The Most Beautiful Libraries In The World, photographs by Guillaume De Laubier, text by Jacques Bosser
I picked up this book as part of my library reading about libraries–being very interested in such meta tasks, and I found the context of this book to be at least mildly interesting. The usual library I go to in order to pick up books I put on hold is by no means an ugly library, but it makes no pretensions to be the most beautiful library in the world. Neither the budget nor the aesthetic sense of the suburban area where I live would be suitable for such a task, and it appears that the vast majority of these libraries come about because of aristocratic if not royal patronage, and for good reason. Wealthy patrons, be they church leaders, local nobles or aristocrats, or members of royal families are quite suitable for making art and architecture of the scale provided in this beautiful table book . Taxpayers, especially contemporary ones, tend to be far less fond of the monumental expense involved in building these sort of buildings, and so most public libraries, especially current ones, tend to be the sort of utilitarian buildings that do not end up in coffee table books like this one with glossy photography.
The authors take a tour around Europe and the Eastern United States where apparently the world’s most beautiful libraries can be found. This is a judgment, and book, that is aimed at a very small audience, specifically the cultural elites of the Atlantic world, without any interest in moving outside of that very narrow world of mostly privately endowed high culture. It is perhaps unsurprising that his was originally a French work that was translated into English to get a (slightly) wider audience of readers. The libraries included are: the National Library of Austria in Vienna, the Benedictine Abbey of Admont in Austria, the Monastic Library at Wiblingen in Ulm, Germany, the Benedictine Abbey Library of Metten in Germany, the Herzogin Anna Amalia Library in Weimar, Germany, the Vatican Library, the Riccardiana Library in Florence, Italy, the Mazarine Library in Paris, Institute Library, and Senate Library in Paris, France, the Cabinet Des Livres of the Duc D’Aumale in Chantilly, France, the Abbey Library of Saint Gall in Switzerland, the Bodleian Library in Oxford, England, the Wren Library of Trinity College in Cambridge, England, the John Rylands Library in Manchester, England, the Trinity College Library of Dublin, Ireland, the National Library of Prague in the Czech Republic, the Library of the Royal Monastery of El Escorial just outside of Madrid in Spain, the National Palace Library in Mafra, Portugal, as well as the Boston Athenaeum, Library of Congress in Washington DC, New York Public Library in New York City, and the National Library of Russia in St. Petersburg.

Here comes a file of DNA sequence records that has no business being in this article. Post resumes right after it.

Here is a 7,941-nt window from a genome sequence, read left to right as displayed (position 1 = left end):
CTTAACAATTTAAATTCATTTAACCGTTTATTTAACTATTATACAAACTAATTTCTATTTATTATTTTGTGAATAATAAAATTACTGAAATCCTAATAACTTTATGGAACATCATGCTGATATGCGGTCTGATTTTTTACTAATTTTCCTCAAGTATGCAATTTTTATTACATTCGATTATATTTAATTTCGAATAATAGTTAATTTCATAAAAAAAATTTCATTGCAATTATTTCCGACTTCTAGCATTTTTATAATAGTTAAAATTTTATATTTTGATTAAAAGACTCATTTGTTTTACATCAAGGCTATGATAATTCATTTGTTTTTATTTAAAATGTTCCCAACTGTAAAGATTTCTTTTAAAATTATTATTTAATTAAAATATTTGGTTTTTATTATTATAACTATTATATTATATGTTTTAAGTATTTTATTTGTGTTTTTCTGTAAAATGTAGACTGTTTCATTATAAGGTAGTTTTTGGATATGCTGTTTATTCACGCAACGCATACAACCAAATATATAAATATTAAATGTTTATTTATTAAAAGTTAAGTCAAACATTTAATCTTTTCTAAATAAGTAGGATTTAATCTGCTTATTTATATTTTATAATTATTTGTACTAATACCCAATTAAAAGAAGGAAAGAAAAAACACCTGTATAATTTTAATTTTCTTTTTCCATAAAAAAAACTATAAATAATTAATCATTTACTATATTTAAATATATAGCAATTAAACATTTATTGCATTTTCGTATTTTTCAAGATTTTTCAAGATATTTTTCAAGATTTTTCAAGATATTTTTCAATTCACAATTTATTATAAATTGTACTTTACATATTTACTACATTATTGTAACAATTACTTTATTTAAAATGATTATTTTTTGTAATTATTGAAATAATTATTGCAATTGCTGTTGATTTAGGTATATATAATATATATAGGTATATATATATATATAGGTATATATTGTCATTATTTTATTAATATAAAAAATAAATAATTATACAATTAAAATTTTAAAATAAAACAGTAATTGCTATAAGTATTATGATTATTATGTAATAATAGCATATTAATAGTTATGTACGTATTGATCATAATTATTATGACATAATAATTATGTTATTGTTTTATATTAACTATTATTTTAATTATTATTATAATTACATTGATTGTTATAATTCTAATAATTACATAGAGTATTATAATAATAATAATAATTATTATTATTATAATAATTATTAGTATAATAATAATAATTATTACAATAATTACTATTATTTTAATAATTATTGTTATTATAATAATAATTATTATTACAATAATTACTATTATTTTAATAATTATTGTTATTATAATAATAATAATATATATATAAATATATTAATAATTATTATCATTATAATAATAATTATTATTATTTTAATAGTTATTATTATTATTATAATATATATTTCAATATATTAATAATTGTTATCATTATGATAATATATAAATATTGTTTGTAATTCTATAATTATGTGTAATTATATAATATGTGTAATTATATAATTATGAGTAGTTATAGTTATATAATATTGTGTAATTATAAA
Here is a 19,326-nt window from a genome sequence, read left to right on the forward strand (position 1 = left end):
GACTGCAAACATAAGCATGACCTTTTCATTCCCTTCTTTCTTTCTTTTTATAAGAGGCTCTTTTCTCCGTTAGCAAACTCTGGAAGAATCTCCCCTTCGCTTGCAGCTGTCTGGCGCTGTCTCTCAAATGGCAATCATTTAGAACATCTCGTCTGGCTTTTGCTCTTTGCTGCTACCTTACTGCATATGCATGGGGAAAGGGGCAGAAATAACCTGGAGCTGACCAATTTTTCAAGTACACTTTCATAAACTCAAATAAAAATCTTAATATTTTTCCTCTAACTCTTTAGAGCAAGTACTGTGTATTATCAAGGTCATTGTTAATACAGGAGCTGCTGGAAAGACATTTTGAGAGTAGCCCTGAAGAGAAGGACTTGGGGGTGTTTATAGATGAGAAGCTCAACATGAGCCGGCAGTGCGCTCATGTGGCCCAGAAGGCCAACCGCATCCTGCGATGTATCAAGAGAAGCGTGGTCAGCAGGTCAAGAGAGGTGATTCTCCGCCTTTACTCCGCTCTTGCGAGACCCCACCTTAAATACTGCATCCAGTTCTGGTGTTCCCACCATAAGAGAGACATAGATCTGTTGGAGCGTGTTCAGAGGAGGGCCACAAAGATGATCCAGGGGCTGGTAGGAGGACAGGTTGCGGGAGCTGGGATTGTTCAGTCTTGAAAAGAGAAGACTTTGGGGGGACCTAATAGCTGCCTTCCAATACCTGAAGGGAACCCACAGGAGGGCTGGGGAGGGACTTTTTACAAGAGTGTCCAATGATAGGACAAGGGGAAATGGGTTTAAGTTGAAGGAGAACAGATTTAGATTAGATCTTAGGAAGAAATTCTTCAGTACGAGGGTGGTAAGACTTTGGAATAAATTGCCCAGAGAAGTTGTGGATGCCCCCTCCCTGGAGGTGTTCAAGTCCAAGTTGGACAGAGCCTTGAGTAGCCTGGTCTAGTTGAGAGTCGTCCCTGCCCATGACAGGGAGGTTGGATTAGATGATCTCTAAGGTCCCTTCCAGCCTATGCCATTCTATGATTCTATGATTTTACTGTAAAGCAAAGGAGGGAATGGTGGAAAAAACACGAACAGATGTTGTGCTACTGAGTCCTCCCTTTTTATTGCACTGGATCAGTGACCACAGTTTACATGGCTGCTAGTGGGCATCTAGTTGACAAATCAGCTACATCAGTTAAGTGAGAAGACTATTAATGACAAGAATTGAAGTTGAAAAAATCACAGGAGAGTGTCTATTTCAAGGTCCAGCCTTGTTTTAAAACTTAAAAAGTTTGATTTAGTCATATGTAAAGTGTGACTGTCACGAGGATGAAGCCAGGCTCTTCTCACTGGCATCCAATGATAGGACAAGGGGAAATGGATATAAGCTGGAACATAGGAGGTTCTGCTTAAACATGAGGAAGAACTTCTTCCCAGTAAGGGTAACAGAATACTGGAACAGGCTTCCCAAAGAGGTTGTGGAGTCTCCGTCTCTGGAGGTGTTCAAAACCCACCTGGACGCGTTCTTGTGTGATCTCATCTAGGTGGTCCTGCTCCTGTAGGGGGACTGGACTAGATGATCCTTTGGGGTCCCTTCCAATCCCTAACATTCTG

This is not a particularly diverse group of libraries, it must be admitted, although it is a beautiful one. As mentioned earlier, these libraries, with very few exceptions, owe their beauty and even their existence to the patronage of church, aristocracy, and royalty, and only very rarely to public largess. Some of these libraries have gorgeous tromp l’oeil artwork on the roof as well as historical globes next to multi-story gorgeous bookstacks. Quite a few of them have somewhat restrictive access, so that ordinary hoi polloi like ourselves are not able to enter without express permission or substantial payment in order to conduct research of our own. This book is therefore something of the nature of aspirational literature for those who are able or who wish to be able to travel in the elite circles that allow one to appreciate this sort of architecture and this sort of beauty for the proper keeping and maintenance of ones immense collection of bookstacks. As someone who likes books as well as high art and architecture, I found this collection to be immensely beautiful although it is with regret that I am unlikely to see more than a few of these places myself.
 See, for example: